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CORRECTIONS: Looking Through the Grid

I write this blog with deep respect honoring Peerstar’s Forensic Peer Support Program.

They say there are two sides to every story so allow me to capture your attention while I share my experiences, wisdom, and view of jail through my unique lens—are you ready?

The United States Constitution grants every American certain rights that help protect their Life, Liberty, and Pursuit of Happiness. Henceforth, the Bill of Rights is the main amendment of the constitution that helps to ensure we are safe to act and acknowledge our rights.

In the American Correctional System, many of these rights diminish since there are less freedoms to ensure safety and security within the walls of correctional institutions across the country. If you scoff at these ideas or practices you are not alone. I do understand the mindset where many controversies may arise.

Once upon a time, I had the honor and privilege to apply, interview, and accept a position with a local correctional facility as a Lieutenant Corrections Officer. This would be my first role in leadership within the Criminal Justice System. I knew the work responsibilities and I began fulfilling these requirements one day at a time. I found myself overwhelmed with new information, excited for this new adventure, and consistently practiced positive “self” reinforcement. As an employee, what do I value about my superiors? First, I want to lead by example to demonstrate work ethics and expectations to my officers. Second, I need to be available to my staff; in fact, make time to connect with my staff even if I must impose this in my schedule. Third, time management, organization, and communication skills are critical, as such, I must keep focused and model creative thinking, initiative, and be a leader my officers can appreciate. It is important to work with a “Can-Do” attitude.

Through my time serving in leadership, I found myself mentoring the officers under my command as well as counseling inmates with personal and/or institutional concerns. Among my responsibilities is to make a known presence in housing units and talk with the inmates. For me to make time talking to the inmate population helped to establish respect, rapport, and credibility; and was a good strategy to solve problems. It was quite interesting the information you could receive by being present in the housing units. It is important to spell out that I am not there to judge, shame, rebuke, criticize, or belittle any offender incarcerated in jail. My work involved maintaining a fair and impartial mindset with a professional composure—you can bet my shirt was pressed, boots polished, and insignia prominently displayed. Even though I was an authority figure and each day was different, I had a lot of work to do. For me, working to be proactive enabled me to have time to complete my paperwork and numerous administrative tasks.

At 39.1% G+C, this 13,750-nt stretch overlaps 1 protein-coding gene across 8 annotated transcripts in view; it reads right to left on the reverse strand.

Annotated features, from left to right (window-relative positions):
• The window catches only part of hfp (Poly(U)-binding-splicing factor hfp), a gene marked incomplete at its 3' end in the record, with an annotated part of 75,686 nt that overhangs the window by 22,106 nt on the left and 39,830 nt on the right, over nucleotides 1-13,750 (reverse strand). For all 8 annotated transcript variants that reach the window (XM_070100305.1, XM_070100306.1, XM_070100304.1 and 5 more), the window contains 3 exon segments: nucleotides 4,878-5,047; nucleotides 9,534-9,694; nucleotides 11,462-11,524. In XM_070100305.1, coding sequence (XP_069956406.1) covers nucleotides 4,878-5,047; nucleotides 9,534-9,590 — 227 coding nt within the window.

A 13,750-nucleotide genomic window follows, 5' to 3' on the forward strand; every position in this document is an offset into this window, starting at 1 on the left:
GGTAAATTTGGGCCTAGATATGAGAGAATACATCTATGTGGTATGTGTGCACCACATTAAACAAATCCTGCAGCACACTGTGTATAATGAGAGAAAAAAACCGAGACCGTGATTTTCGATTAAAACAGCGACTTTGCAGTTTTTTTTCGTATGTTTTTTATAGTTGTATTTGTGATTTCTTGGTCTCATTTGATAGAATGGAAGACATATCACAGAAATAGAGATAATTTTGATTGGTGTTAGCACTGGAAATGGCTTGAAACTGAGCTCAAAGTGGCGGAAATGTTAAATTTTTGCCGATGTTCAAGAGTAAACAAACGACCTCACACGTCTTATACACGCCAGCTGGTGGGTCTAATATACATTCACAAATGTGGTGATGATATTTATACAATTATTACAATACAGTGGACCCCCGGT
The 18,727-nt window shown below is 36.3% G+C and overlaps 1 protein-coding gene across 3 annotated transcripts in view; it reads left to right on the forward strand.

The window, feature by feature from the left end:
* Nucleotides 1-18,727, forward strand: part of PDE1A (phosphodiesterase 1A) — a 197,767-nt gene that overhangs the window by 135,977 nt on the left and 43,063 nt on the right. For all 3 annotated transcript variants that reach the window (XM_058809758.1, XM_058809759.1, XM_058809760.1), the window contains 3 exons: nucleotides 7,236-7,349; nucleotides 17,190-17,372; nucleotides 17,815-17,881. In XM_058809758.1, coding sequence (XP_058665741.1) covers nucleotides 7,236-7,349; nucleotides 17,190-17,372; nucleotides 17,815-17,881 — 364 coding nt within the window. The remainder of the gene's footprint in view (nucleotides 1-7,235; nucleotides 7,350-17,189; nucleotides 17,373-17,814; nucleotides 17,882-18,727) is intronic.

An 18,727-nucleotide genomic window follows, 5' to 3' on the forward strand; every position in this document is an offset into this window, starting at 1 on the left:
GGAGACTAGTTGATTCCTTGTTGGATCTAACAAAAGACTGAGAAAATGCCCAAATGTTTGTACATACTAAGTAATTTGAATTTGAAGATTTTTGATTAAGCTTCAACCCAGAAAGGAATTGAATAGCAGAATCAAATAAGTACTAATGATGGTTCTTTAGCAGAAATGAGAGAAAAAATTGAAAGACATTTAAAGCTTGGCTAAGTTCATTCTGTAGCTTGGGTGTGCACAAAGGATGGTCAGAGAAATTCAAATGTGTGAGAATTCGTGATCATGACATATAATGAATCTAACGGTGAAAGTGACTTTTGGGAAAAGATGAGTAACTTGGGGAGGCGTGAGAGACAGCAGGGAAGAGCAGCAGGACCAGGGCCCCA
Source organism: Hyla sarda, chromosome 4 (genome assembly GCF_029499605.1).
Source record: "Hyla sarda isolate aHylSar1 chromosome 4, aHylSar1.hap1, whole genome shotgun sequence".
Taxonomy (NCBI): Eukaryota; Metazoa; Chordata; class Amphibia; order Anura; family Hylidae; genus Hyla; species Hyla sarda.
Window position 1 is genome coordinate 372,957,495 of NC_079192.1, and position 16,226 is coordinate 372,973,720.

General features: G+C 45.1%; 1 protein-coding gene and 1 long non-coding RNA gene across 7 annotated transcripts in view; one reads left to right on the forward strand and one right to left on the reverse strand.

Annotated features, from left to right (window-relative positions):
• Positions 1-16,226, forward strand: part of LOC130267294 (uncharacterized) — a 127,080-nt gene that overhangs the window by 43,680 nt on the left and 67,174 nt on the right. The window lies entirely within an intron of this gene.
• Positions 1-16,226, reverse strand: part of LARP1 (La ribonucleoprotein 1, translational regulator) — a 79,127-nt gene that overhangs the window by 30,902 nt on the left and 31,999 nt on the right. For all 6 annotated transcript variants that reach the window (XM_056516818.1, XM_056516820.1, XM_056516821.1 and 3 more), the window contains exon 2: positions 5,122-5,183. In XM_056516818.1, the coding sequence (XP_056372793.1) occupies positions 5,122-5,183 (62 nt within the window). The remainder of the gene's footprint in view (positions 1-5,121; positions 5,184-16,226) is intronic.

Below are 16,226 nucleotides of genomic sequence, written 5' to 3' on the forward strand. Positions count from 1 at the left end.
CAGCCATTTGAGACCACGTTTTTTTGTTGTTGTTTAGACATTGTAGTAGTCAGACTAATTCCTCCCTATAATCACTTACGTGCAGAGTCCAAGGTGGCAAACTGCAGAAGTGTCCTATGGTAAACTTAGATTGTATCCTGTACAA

Markedly, I believe in empowering my fellow person; I believe in enriching people to learn; I believe in making mistakes yet learning from them; I believe in education-to grow in wisdom to contribute within my social circle as well as my community. I reflect back to this time in my life where I felt proud, content, and accomplished. This work was stressful, challenging, however rewarding. I hope you can learn with me and continue to increase in wisdom as time passes on.

Erik Whisker

Disclaimer: The ideas and views presented in this blog are the opinions and experiences of the specific blog author and do not reflect the opinions, ideas, or experiences of Peerstar, LLC.

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